I’ve entered the Leadership Development Program in my County. It’s a ‘slim’ version of Ben Franklin’s Junta. Do you know if there is a specific publication on the Junta and its work? (Franklin has always been my hero — and I’d like to be involved in the upcoming celebration of his birth but have as yet found no avenue to do so.)
Ah, what a delightful question that takes me far away from the bits and bytes of computer operating systems and back into the past, to rendezvous with one of the most innovative people involved with the founding of our nation. A inveterate tinkerer and inventor, Ben Franklin had an astonishingly wide range of interests, from political systems to power systems, writing and printing technologies to abolitionist, and was apparently quite a charming and amusing companion too.
But let’s get specific! A junta, according to the Oxford English Dictionary, is a body of persons acting towards a common aim, especially a political clique or faction after a revolution. Hmm… you can see why this might have caught Franklin’s attention in the late 1700’s, somehow.
Here are some snippets from around the Web:
“Active in the community, [Franklin] founded a discussion group called the Junta (1727) that evolved into the American Philosophical Association and helped establish the first U.S. lending library (1731), as well as an academy (1751) that evolved into the University of Pennsylvania.” [src]
“The Junta was a modern day network group founded by Franklin to create ties with serious business connections. It’s the same thing author of Think and Grow Rich, Napolean Hill called a “Mastermind” group. ” [src]
This pair of quotes allows us to transition into the material you actually seek, I’m sure, not a historical essay. The following explanation of a Junto or Mastermind group comes from “Tom Terrific” at the Speakernet News Web site:
“One of the games which trainers use to teach teamwork is to give a puzzle to a group. Initially, each person has to work separately in coming up with the answer. When the time is up, the trainer asks for a show of hands on how many people solved the entire puzzle. Usually, no one raises their hand. The puzzle is too tough. Some people have figured out part A, some people have figured out another section, but no one person solves the entire puzzle. Then the trainer allows the entire group to work on the puzzle together. The group starts talking, exchanging ideas, sharing theories and before you know it, the puzzle is solved.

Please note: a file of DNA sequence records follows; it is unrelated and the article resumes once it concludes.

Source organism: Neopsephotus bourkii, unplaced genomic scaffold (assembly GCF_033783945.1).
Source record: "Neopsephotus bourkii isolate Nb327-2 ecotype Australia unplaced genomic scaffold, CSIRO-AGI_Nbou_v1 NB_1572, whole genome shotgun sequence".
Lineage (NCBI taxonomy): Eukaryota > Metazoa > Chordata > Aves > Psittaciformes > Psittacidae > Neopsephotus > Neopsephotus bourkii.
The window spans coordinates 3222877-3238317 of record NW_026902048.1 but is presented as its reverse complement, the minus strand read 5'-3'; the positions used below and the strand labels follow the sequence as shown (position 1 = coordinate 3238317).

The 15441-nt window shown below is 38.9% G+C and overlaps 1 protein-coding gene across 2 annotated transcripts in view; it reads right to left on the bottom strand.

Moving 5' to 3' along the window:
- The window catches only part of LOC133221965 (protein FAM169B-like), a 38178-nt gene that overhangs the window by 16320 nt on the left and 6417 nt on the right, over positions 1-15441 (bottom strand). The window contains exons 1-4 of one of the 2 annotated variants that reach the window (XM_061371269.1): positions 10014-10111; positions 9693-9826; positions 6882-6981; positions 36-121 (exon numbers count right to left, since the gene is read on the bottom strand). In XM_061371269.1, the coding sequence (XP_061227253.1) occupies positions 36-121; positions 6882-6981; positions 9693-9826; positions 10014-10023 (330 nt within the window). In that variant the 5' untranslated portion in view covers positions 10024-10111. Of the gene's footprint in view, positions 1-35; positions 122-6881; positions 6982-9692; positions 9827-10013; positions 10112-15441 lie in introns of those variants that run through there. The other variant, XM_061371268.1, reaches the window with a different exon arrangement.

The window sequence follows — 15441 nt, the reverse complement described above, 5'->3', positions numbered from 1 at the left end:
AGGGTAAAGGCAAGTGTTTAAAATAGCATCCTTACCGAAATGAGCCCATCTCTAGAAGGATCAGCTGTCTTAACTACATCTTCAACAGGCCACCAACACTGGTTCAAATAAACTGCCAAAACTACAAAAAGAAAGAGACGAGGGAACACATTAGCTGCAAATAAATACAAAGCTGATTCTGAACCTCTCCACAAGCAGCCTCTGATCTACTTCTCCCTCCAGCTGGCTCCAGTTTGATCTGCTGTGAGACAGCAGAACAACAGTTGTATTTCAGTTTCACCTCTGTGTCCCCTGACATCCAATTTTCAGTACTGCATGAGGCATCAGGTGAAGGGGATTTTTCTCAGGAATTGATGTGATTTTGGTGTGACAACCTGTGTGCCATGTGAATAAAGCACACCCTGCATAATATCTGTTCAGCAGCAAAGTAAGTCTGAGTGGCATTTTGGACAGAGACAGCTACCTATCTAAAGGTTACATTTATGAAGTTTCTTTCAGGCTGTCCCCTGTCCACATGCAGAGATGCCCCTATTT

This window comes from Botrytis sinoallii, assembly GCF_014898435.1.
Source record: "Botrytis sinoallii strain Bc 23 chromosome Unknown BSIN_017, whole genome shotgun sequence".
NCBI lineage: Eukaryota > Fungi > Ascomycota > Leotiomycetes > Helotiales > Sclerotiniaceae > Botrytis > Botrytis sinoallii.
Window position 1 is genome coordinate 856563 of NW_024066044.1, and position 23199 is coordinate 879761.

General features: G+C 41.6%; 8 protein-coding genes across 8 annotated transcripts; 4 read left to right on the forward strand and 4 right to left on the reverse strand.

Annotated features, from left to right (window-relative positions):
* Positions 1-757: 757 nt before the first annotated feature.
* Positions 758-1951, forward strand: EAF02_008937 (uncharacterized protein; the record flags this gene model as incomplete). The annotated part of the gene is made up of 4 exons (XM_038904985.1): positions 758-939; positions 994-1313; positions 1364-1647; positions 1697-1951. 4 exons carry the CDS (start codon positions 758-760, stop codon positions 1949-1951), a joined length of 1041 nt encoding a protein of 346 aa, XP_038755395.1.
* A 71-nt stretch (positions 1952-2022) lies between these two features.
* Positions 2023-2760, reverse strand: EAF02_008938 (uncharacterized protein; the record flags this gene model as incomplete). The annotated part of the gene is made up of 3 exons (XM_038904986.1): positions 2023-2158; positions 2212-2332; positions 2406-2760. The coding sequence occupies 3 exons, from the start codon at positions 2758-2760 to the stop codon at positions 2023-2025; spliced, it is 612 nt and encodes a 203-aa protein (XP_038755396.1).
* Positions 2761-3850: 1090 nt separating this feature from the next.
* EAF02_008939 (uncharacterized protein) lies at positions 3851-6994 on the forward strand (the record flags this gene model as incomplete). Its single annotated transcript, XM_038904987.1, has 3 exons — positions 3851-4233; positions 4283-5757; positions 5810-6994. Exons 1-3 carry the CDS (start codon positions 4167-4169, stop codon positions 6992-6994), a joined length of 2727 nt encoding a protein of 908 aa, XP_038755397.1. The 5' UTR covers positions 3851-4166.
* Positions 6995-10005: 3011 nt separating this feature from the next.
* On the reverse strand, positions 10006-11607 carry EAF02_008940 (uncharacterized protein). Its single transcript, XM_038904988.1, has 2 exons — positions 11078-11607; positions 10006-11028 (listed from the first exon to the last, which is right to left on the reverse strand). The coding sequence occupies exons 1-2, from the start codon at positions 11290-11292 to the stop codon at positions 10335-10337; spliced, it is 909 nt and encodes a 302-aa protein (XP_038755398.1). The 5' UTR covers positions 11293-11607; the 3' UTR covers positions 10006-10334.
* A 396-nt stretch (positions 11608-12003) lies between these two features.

“This basically is the idea behind the Junto. A group of people working together, thinking and sharing ideas. The group can help you see solutions and possibilities you may have never thought of before. The group can also be supportive, caring and encouraging of your individual goals.
“The name Junto comes from Benjamin Franklin. In his autobiography, he says, “I had formed most of my ingenious (clever) acquaintances into a club for mutual improvement. Our club, the Junto, was found so useful and afforded such satisfaction to the members, that several were desirous of introducing their friends.” His Junto helped start the first library system in the United States. He also presented a paper to the Junto on the necessity of starting a fire company to handle the fires in the community. From this start in the Junto, one of the first volunteer fire companies in America was established.
“One of the interesting “laws” of Benjamin Franklin’s Junto was that members were “forbid the use of every word or expression in the language that imported a fixed opinion, such as certainly, undoubtedly, etc.” One of the tenets of the club is “you don’t know it all” and that you can see more clearly by using the eyes, ears and minds of many people.”
There’s more on the site, and apparently at least one book on this subject, though I can’t find much reference to it at Amazon, though it’s probably discussed in Ben Franklin’s 12 Rules of Management.
Fascinating stuff, and I’d love to participate in a Junto or Mastermind group myself, honestly.
Good luck to you!